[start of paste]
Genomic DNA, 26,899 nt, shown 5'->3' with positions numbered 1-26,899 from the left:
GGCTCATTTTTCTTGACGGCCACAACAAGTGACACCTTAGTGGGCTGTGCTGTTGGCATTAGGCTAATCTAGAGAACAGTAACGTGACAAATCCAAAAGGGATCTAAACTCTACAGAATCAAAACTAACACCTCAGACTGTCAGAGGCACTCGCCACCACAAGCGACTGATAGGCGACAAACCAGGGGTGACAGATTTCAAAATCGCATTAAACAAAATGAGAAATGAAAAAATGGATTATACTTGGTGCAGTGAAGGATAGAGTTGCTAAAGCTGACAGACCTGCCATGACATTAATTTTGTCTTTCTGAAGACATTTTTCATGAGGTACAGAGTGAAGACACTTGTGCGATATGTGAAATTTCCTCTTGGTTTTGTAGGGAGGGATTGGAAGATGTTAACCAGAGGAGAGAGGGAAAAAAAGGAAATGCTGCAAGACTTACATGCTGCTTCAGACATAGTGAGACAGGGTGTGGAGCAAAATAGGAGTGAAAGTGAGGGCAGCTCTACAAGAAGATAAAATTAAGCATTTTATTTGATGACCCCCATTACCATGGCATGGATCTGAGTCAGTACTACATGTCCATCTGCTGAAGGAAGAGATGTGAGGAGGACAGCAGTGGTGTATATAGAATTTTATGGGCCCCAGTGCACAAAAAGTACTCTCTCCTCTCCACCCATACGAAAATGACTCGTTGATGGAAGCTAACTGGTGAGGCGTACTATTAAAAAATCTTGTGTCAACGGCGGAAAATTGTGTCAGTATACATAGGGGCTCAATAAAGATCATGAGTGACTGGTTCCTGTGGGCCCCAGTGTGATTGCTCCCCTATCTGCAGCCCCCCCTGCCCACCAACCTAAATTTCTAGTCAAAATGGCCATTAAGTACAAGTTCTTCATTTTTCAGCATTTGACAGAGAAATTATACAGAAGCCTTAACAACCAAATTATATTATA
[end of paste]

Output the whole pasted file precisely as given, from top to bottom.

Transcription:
Genomic DNA, 26,899 nt, shown 5'->3' with positions numbered 1-26,899 from the left:
GGCTCATTTTTCTTGACGGCCACAACAAGTGACACCTTAGTGGGCTGTGCTGTTGGCATTAGGCTAATCTAGAGAACAGTAACGTGACAAATCCAAAAGGGATCTAAACTCTACAGAATCAAAACTAACACCTCAGACTGTCAGAGGCACTCGCCACCACAAGCGACTGATAGGCGACAAACCAGGGGTGACAGATTTCAAAATCGCATTAAACAAAATGAGAAATGAAAAAATGGATTATACTTGGTGCAGTGAAGGATAGAGTTGCTAAAGCTGACAGACCTGCCATGACATTAATTTTGTCTTTCTGAAGACATTTTTCATGAGGTACAGAGTGAAGACACTTGTGCGATATGTGAAATTTCCTCTTGGTTTTGTAGGGAGGGATTGGAAGATGTTAACCAGAGGAGAGAGGGAAAAAAAGGAAATGCTGCAAGACTTACATGCTGCTTCAGACATAGTGAGACAGGGTGTGGAGCAAAATAGGAGTGAAAGTGAGGGCAGCTCTACAAGAAGATAAAATTAAGCATTTTATTTGATGACCCCCATTACCATGGCATGGATCTGAGTCAGTACTACATGTCCATCTGCTGAAGGAAGAGATGTGAGGAGGACAGCAGTGGTGTATATAGAATTTTATGGGCCCCAGTGCACAAAAAGTACTCTCTCCTCTCCACCCATACGAAAATGACTCGTTGATGGAAGCTAACTGGTGAGGCGTACTATTAAAAAATCTTGTGTCAACGGCGGAAAATTGTGTCAGTATACATAGGGGCTCAATAAAGATCATGAGTGACTGGTTCCTGTGGGCCCCAGTGTGATTGCTCCCCTATCTGCAGCCCCCCCTGCCCACCAACCTAAATTTCTAGTCAAAATGGCCATTAAGTACAAGTTCTTCATTTTTCAGCATTTGACAGAGAAATTATACAGAAGCCTTAACAACCAAATTATATTATA